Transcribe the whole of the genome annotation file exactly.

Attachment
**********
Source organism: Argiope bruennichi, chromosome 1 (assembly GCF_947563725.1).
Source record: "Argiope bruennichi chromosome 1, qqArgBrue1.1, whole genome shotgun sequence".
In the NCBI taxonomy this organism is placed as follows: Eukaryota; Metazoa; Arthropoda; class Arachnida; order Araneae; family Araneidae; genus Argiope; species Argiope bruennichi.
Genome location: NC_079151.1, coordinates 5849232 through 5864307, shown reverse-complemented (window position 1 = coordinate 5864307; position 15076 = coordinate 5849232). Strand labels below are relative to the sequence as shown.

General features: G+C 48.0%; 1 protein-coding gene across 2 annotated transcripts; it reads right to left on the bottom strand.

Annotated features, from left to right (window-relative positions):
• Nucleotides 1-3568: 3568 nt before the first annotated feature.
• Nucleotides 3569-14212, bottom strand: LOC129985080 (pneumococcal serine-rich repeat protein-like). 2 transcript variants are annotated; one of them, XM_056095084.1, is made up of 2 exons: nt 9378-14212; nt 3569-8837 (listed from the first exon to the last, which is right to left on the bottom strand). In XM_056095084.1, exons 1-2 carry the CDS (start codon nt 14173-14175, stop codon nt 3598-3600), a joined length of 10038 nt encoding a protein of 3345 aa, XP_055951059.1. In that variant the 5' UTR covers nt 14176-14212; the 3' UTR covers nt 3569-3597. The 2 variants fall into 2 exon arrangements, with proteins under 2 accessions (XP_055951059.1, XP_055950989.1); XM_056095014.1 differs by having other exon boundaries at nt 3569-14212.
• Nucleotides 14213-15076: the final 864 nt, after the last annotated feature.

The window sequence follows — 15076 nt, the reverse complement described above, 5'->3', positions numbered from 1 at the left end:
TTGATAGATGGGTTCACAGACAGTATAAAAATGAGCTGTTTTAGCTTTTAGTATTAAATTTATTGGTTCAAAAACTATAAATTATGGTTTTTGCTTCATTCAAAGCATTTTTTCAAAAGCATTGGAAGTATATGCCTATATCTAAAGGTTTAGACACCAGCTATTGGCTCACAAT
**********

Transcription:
Source organism: Argiope bruennichi, chromosome 1 (assembly GCF_947563725.1).
Source record: "Argiope bruennichi chromosome 1, qqArgBrue1.1, whole genome shotgun sequence".
In the NCBI taxonomy this organism is placed as follows: Eukaryota; Metazoa; Arthropoda; class Arachnida; order Araneae; family Araneidae; genus Argiope; species Argiope bruennichi.
Genome location: NC_079151.1, coordinates 5849232 through 5864307, shown reverse-complemented (window position 1 = coordinate 5864307; position 15076 = coordinate 5849232). Strand labels below are relative to the sequence as shown.

General features: G+C 48.0%; 1 protein-coding gene across 2 annotated transcripts; it reads right to left on the bottom strand.

Annotated features, from left to right (window-relative positions):
• Nucleotides 1-3568: 3568 nt before the first annotated feature.
• Nucleotides 3569-14212, bottom strand: LOC129985080 (pneumococcal serine-rich repeat protein-like). 2 transcript variants are annotated; one of them, XM_056095084.1, is made up of 2 exons: nt 9378-14212; nt 3569-8837 (listed from the first exon to the last, which is right to left on the bottom strand). In XM_056095084.1, exons 1-2 carry the CDS (start codon nt 14173-14175, stop codon nt 3598-3600), a joined length of 10038 nt encoding a protein of 3345 aa, XP_055951059.1. In that variant the 5' UTR covers nt 14176-14212; the 3' UTR covers nt 3569-3597. The 2 variants fall into 2 exon arrangements, with proteins under 2 accessions (XP_055951059.1, XP_055950989.1); XM_056095014.1 differs by having other exon boundaries at nt 3569-14212.
• Nucleotides 14213-15076: the final 864 nt, after the last annotated feature.

The window sequence follows — 15076 nt, the reverse complement described above, 5'->3', positions numbered from 1 at the left end:
TTGATAGATGGGTTCACAGACAGTATAAAAATGAGCTGTTTTAGCTTTTAGTATTAAATTTATTGGTTCAAAAACTATAAATTATGGTTTTTGCTTCATTCAAAGCATTTTTTCAAAAGCATTGGAAGTATATGCCTATATCTAAAGGTTTAGACACCAGCTATTGGCTCACAAT